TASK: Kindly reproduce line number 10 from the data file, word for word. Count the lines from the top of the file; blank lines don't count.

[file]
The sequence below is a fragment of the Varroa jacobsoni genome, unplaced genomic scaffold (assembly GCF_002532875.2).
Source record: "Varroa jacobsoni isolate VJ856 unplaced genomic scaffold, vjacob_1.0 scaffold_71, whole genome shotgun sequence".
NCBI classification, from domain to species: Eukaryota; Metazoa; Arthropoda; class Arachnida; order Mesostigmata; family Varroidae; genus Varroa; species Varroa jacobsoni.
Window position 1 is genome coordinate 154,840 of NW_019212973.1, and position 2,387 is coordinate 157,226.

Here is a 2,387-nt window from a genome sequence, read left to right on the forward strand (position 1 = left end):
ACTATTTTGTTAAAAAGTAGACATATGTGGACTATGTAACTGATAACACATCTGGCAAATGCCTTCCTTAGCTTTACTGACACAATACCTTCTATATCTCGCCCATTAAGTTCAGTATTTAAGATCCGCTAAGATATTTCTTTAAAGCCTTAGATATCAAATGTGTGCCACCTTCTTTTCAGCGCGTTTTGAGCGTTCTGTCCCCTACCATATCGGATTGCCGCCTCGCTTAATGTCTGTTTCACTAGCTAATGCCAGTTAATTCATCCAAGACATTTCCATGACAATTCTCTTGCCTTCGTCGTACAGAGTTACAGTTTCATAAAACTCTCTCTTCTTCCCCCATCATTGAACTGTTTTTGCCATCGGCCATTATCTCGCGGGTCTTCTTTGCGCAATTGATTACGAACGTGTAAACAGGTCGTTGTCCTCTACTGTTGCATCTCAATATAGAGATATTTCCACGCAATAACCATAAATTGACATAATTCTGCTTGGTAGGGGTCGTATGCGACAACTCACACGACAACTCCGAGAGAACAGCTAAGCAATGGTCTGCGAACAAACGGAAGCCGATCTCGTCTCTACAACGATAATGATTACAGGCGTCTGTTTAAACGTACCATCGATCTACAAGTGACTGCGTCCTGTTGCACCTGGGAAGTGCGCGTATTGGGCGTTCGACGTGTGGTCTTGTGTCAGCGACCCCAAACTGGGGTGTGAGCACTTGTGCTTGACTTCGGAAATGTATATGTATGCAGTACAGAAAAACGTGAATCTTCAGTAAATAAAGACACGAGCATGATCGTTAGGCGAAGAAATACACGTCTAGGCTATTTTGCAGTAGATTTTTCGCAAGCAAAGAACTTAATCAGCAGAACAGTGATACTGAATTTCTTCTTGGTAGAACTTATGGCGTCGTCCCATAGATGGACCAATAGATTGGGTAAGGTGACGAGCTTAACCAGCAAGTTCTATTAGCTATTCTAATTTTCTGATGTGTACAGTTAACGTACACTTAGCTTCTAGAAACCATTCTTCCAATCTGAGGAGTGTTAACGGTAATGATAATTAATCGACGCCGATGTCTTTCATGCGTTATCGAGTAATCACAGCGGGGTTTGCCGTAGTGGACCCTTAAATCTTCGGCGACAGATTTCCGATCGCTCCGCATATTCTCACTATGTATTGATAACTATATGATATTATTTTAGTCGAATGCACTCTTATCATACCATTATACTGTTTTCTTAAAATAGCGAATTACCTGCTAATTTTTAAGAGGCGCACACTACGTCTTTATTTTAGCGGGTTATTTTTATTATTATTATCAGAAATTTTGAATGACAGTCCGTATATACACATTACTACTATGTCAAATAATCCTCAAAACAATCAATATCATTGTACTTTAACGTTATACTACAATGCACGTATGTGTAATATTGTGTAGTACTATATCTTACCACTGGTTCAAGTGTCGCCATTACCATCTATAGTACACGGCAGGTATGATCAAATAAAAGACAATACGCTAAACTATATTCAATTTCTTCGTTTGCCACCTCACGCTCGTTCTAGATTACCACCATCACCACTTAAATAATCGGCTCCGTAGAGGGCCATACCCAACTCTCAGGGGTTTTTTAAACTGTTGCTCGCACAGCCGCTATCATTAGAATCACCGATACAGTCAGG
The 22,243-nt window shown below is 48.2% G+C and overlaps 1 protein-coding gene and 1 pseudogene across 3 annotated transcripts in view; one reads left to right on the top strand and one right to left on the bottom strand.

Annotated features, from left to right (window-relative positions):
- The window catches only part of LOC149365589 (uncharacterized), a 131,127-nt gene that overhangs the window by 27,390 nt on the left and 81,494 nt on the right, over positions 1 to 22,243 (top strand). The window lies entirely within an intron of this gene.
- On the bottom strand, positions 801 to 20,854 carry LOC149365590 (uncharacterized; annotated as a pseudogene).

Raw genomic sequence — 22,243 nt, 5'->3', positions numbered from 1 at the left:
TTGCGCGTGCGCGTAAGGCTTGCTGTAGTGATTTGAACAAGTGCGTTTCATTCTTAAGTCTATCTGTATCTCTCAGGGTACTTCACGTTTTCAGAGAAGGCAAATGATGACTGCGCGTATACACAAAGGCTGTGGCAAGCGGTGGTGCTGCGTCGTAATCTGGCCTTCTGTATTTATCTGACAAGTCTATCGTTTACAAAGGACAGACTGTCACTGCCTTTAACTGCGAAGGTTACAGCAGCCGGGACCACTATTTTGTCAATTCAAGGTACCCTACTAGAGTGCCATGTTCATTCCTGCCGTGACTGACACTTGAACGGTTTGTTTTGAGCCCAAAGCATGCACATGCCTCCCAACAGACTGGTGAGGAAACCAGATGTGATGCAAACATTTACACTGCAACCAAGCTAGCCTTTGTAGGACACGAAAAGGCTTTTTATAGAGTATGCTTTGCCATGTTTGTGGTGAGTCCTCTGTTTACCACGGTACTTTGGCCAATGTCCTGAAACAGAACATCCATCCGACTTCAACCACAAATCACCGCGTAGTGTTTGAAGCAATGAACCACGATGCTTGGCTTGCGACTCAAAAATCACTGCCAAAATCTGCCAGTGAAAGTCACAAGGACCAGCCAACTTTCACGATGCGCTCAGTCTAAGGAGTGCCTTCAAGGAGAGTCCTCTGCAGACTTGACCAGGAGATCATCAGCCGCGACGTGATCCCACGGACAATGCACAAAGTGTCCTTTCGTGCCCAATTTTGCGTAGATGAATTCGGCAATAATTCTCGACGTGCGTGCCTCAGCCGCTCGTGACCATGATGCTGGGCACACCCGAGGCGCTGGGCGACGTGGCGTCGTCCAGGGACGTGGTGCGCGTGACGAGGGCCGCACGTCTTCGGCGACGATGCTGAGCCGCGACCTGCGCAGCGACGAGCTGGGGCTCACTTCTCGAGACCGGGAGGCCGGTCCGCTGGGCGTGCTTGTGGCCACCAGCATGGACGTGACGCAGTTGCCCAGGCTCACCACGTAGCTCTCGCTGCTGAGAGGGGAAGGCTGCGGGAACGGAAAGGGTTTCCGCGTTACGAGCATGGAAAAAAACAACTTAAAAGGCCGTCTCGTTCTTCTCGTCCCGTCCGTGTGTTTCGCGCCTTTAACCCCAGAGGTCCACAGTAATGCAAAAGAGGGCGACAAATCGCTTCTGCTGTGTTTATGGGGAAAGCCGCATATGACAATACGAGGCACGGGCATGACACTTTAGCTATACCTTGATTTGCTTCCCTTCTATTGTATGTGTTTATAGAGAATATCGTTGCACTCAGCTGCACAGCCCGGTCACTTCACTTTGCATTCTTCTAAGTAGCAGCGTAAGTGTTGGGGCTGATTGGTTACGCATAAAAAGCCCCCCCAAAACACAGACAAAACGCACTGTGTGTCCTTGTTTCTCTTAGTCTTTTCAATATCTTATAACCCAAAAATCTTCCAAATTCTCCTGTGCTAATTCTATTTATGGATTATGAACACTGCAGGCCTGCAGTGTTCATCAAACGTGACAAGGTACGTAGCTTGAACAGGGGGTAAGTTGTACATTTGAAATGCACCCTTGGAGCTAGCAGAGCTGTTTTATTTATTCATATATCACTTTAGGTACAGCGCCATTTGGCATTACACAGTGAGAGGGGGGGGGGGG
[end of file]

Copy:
- On the bottom strand, positions 801 to 20,854 carry LOC149365590 (uncharacterized; annotated as a pseudogene).